We are lucky, the miners have just finished drilling a hole and we are ready for an explosion. We move a bit away and await the blast. All the tourists protect their ears but the other miners just sit there, totally unfazed. They have seen it, done it before. It is not loud, but a tremor goes through the mountain and smoke rises out of the tunnel where the explosion happened. We visit the statue of El Tio (the uncle) with his massive phallus. The miners pay respect to him and ask for protection and good yields. Our guide has brought some vodka that we drink while sitting around El Tio. It tastes absolutely disgusting, even I refuse to take a second round. We pass an area with beautiful green minerals and then we have made it, we successfully crossed the mountain, inside. We are standing in a waste-land of discarded material.

I would recommend everyone to visit the mines; it is a real-life experience. It is certainly not a nice place to work, it is dangerous and not beneficial to one’s health but for many people in Potosí it presents the option of a well-paying job as mining has for centuries all over the world. You are not making the life of the miners any worse by visiting and only economic progress for all of Bolivia could improve their lives. We should work towards that goal.

Coming back from the mines, some of the other travellers are relieved to hear that the road to the airport has been opened again. Bolivia has a sizeable indigenous population that has always felt disadvantaged by the population of Spanish ancestry. In 2005, Evo Morales, an indigenous and long-time leader of various social movements became president taking a turn to the left in Bolivian politics. Despite of that, or maybe encouraged by that, various social movements tend to block roads all across Bolivia to press their demands. The last days, it was the road leading from Potosí to La Paz that had been blocked.

Salar de Uyuni

The Salar de Uyuni made me change my travel plans, instead of heading south from Brazil along the coast, I headed west into Bolivia to experience the Salar while it is still covered by water at the end of the rainy season. I didn’t even know about the Salar before coming close to Bolivia but for many people it is a dream landscape they want to see in their life. The largest salt flat in the world at 10,582 square kilometres it is the remnant of the giant prehistoric Lake Minchin. As the lake dried out, all the salt was concentrated and finally deposited in the Salar, its lowest point. In some areas the salt is several metres thick. Because of its flatness, it is used to calibrate satellites measuring our earth. In the rainy season, the Salar fills with water that evaporates later in the year. While filled with water, I was promised a giant mirror 129 kilometres in diameter, where I would not be able to discern the ground from the sky. That made me want to visit.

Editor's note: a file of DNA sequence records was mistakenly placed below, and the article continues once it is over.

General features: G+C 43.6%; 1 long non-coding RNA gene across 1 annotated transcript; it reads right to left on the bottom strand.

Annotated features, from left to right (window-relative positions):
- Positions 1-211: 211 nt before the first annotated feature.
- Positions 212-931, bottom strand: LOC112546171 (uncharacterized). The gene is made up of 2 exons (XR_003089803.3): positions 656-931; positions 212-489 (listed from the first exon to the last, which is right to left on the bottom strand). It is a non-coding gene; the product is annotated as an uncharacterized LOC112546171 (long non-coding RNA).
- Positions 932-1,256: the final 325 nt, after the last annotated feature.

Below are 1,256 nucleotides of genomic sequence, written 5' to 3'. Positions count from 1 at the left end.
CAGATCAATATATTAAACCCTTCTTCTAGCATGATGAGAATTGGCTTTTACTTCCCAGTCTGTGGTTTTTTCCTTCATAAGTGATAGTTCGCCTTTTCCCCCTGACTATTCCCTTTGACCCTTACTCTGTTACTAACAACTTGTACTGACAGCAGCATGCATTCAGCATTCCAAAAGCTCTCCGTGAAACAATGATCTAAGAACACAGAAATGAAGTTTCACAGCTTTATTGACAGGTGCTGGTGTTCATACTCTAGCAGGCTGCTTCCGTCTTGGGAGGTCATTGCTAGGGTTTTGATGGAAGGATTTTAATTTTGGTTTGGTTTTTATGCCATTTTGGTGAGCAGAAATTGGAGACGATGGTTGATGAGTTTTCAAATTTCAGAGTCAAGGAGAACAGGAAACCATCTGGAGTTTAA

The tours are three or four days and for the most part they do not visit the Salar but the far southwestern corner of Bolivia close to the Argentinian and Chilean border (with the possibility to cross to San Pedro de Atacama). The Salar at 3,656 m is the lowest point of the tour. There is hardly anyone living in these harsh lands of great beauty. Tours are conducted by jeep on dirt roads, at one point (if coming from Tupiza) climbing higher than 5,000 m. You pass volcanoes like the 6,008 m high Uturuncu or the beautiful Licancabur (5,960 m), swim in hot springs, observe the masses of flamingoes feeding in the lakes of various different colours and admire the Desierto de Salvador Dalí with its weird rock formations. Occasionally, you pass a small settlement with some Llamas and if you are me, you hope to see as many of the beautiful Vicuñas (the wild cousins of Alpacas) as possible. We are two jeeps from the same company and we are good company. The nights are cold and even the days at this altitude can be unpleasant. At the Laguna Colorada (Coloured Lake, 4,270 m) the wind is blowing strong and everybody puts on layers of extra clothing despite of the sun.

The Salar itself is beautiful but the mirror effect is a disappointment. Yes, it is there but it is still easy to keep your orientation and to differentiate the sky from the ground. And because of the water, we can only drive as far as the Palacio de Sal, a hotel which walls are made out of salt and not cross the Salar as in the dry season. That means, that I am missing out on the Isla de Pescado with its beautiful cacti. A reason to go back one day.

The group disperses in Uyuni, but people are trapped because the road out of town is blocked by a social movement demanding the legalisation of their houses erected without permits. The only road open is the way back to Tupiza which I take. Heavy rain starts and we have to wait nearly two hours for the waters to recede before being able to ford the river.

It was never meant that this would be my whole journey to Bolivia, I wanted to head South now to Argentina to stay within the season in Patagonia but heading north along South Americas western coast I was always slated to return and to visit La Paz, Bolivia’s highland centre. It would not happen that way. If you want to know why, have a look at my report from Ecuador.